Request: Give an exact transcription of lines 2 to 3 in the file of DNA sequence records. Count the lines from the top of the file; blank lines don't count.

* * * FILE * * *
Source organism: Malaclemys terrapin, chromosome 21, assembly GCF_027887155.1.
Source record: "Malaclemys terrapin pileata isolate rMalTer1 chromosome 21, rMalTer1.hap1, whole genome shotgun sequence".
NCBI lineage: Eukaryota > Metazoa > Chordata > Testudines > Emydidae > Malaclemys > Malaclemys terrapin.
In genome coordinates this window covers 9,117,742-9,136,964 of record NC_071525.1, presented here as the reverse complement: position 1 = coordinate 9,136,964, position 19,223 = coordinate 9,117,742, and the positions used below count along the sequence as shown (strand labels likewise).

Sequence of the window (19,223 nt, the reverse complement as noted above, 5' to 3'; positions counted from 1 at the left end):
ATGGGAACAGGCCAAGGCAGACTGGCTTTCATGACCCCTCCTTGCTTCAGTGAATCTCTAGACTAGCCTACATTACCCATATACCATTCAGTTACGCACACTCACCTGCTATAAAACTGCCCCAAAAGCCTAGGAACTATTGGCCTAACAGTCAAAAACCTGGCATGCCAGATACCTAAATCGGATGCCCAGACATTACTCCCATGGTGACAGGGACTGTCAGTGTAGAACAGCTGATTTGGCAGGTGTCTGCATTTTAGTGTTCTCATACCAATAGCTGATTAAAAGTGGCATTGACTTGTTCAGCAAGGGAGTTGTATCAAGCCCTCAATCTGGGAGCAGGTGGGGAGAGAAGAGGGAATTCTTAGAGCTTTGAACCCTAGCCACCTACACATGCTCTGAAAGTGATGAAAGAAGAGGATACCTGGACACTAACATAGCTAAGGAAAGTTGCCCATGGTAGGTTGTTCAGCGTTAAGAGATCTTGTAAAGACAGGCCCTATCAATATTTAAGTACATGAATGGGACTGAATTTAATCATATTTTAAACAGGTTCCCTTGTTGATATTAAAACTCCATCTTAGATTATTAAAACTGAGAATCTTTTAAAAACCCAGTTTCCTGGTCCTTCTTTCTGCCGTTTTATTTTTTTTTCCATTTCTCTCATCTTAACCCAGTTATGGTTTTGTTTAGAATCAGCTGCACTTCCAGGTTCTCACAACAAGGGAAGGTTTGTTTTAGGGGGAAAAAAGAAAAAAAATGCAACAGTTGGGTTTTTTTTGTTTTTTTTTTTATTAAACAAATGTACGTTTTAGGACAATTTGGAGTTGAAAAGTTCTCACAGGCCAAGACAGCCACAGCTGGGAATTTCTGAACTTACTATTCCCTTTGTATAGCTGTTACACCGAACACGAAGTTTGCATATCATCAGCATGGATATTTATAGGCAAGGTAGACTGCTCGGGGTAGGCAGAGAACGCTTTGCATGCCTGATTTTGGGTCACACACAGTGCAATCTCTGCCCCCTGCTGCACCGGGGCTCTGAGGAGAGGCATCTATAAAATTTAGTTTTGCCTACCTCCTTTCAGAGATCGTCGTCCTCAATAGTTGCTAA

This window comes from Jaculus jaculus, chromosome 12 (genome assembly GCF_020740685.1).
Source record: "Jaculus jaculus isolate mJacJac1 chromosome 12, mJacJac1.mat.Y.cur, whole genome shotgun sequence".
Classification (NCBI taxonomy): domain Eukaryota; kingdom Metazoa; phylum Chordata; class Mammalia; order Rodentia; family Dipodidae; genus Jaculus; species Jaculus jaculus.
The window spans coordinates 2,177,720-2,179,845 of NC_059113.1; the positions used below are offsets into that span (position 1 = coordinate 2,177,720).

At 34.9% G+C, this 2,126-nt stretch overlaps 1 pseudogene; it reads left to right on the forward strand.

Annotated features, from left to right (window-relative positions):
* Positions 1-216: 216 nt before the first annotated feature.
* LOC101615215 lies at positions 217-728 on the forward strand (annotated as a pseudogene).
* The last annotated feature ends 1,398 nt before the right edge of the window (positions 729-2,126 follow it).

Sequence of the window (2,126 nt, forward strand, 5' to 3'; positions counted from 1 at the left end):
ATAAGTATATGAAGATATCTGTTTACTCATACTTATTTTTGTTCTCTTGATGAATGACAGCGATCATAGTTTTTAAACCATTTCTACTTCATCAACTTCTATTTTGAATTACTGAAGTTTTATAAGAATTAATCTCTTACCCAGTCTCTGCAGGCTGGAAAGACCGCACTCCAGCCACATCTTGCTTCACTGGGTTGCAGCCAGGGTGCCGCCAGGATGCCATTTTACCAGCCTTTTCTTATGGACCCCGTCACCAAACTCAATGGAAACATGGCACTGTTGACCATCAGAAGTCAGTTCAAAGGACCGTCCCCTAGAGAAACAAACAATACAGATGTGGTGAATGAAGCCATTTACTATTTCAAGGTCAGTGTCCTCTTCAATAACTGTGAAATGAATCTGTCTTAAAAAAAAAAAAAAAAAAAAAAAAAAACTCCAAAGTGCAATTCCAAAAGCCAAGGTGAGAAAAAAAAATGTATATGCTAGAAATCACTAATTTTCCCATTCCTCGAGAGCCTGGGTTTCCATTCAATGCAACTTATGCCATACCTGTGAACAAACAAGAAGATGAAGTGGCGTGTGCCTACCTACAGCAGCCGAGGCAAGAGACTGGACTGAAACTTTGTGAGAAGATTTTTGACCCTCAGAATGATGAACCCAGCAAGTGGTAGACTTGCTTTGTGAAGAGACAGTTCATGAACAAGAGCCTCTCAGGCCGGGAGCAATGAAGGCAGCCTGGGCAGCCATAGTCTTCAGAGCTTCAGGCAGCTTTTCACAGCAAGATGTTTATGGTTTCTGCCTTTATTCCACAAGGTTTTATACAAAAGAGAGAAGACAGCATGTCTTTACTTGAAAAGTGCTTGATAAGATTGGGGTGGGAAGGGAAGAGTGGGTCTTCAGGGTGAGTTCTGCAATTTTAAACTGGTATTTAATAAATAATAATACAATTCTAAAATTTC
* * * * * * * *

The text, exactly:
Source record: "Malaclemys terrapin pileata isolate rMalTer1 chromosome 21, rMalTer1.hap1, whole genome shotgun sequence".
NCBI lineage: Eukaryota > Metazoa > Chordata > Testudines > Emydidae > Malaclemys > Malaclemys terrapin.